But all these first impressions immediately left me once I arrived at the first floor galleries. These contrast in every single way with the second floor gallery, the only exception of course being that they only featured female artists’ works. The first floor galleries contain a teeming diversity of artworks in all sorts of mediums with original themes that I’ve never come across before in art museums. Before viewers enter into the galleries with themes, however, in the large foyer outside the galleries are works on view by several of the artists who have more work on view in the galleries. They serve as a kind of tantalizing introduction to what viewers can expect to see inside. Several pieces in this foyer made me realize that my first impressions of the “The Female Gaze” were mistaken. One such piece was Judith Schaechter’s 1992 small stained glass window titled “A Breeze Blows Leaves In.” The accompanying caption includes a quote from Schaechter that she tries “to make works that mean different things to different people so I edit them for neutrality. I am trying to go for something many people can relate to,” a very interesting goal since it flies in the fact of what we learn in art history class, which is not to project your own feelings onto an artwork and therefore mistakenly assign meaning to it that the artist may not have intended.
Once I entered into the main galleries of the exhibition, I encountered the first theme, which was the self-portrait and the myriad, sometimes unconventional, ways that women artists have depicted themselves. One particularly unusual yet beautiful self-portrait was the tiny 8 x 10” oil on masonite 1945 work “Girl Searching” by Gertrude Abercrombie. With refined brushwork in a style reminiscent of Henri Rousseau set in an ominously barren, dark landscape similar to Salvador Dali’s deserts, it seems like an odd way to depict yourself—especially since the face of the girl figure in the painting consists of just two black dots for eyes and a dash of black for a mouth. Yet with this abandonment of the traditional way of composing a self-portrait, which assumes that the face is what a self-portrait should be about, we as viewers feel that the arrangement and relationship of the objects in the small painting actually provide a window into the soul of the artist. It feels as if we know her better with this sort of self-portrait than we would if she had only painted a realistic rendering of her face.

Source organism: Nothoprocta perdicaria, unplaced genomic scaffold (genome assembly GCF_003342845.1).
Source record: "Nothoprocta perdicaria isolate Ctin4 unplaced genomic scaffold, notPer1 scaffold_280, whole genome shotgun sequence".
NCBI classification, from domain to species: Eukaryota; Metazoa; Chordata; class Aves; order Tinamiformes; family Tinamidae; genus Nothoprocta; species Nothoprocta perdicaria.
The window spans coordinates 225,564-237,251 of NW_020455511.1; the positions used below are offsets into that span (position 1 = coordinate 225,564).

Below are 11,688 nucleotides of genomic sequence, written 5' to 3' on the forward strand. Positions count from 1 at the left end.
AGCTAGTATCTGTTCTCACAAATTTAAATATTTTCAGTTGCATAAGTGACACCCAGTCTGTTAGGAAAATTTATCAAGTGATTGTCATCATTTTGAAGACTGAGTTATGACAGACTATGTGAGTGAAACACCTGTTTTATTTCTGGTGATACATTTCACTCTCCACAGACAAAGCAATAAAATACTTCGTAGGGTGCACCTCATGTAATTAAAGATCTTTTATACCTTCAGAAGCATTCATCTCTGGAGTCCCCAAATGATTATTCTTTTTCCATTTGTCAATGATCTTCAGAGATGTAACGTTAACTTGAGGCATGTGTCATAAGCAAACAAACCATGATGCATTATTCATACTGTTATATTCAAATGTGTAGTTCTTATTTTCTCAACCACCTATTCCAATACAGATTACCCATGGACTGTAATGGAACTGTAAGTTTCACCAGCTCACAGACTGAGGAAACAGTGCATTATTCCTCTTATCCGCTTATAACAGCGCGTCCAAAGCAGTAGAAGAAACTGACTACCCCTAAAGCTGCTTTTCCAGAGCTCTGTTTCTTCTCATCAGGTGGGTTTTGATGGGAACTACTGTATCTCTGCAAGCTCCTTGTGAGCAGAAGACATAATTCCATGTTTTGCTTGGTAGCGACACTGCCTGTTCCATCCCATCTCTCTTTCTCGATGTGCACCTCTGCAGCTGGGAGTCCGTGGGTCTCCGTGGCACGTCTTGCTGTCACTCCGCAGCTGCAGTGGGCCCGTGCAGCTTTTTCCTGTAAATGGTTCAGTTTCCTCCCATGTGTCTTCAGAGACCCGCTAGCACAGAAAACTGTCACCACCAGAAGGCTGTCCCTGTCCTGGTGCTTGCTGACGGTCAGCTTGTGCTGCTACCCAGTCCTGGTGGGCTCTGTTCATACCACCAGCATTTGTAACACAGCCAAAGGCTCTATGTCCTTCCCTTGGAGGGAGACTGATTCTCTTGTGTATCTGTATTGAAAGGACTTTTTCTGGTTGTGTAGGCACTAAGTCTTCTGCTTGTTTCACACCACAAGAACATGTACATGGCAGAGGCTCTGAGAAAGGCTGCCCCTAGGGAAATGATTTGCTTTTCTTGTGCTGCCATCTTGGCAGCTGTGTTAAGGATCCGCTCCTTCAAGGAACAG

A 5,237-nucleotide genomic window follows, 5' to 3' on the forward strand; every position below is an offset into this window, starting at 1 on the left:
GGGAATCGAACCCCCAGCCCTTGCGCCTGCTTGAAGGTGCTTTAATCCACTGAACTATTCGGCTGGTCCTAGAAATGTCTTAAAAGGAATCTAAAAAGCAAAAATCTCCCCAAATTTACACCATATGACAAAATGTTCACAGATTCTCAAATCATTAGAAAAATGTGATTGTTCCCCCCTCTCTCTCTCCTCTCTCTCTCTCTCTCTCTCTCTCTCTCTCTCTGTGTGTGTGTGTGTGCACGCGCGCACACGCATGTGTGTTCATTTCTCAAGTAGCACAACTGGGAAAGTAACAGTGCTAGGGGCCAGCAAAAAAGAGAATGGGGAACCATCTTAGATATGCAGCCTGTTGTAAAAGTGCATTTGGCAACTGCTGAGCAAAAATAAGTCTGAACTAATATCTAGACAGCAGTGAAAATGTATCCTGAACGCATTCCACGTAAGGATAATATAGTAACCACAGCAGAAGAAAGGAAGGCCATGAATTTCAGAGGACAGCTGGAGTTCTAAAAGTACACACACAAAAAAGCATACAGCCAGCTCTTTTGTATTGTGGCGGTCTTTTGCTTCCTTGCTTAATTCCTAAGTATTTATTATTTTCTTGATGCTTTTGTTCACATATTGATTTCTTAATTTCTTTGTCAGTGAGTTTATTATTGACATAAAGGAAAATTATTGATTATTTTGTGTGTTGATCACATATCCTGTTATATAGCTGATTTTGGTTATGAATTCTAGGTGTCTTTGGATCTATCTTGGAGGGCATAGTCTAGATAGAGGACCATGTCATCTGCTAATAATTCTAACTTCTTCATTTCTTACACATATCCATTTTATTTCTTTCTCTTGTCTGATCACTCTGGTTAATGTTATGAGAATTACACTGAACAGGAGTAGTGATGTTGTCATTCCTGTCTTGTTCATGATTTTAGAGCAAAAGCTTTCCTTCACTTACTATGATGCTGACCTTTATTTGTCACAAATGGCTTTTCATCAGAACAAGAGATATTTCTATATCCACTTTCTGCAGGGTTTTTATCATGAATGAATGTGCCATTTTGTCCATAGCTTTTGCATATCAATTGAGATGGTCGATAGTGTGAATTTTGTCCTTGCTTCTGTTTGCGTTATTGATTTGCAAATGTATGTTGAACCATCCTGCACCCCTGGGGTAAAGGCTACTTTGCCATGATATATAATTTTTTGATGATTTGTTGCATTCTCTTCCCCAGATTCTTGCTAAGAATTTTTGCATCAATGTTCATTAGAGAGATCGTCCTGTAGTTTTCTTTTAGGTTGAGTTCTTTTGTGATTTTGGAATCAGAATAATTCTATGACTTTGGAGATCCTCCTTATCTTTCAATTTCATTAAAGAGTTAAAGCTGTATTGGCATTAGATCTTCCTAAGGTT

The next gallery tackled the idea of selfhood in the context of community, examining the ways in which artists define their sense of self in the different communities they take part in throughout their lives. Several stunning works appeared in this gallery, including Hung Liu’s 2004 oil on canvas “Visage II.” The image has an antique flair to it due to the dripping paint that runs from the top of the canvas, as if time has warped its surface. The large, visible brushstrokes that the artist used to compose the face of a lovely young Chinese girl give the sense that she is piecing together her memories of China like a puzzle one stroke at a time.
A particularly enigmatic work on view in this gallery is Lien Truong’s 2005 oil on wood panel “Family Sitting #2.” It’s really a quite conventional family portrait showing two parents and a child sitting on a couch in their living room—that is, except for the fact that the bodies have been completely removed from the clothes. It’s as if the family used the invisibility spray that Spongebob Squarepants and Patrick Star bought from a magic shop in one particular episode and then put their clothes back on to pose for a family portrait. This mix of the utterly conventional with the uniquely absurd transforms it into a delight for the eyes tinged with an almost humorous tone.
Despite its bad beginning, this exhibition pleasantly surprised me as it turned into the kind of show where I have to stop myself from shouting “WOW” at every single work. Given that it was presented in an arts academy that doesn’t have a budget as large as a major art museum like the PMA or the MoMA, I had low expectations. But I definitely underestimated the PAFA, and I am so glad the exhibit is open until April, for I plan to go back several times to celebrate the female gaze.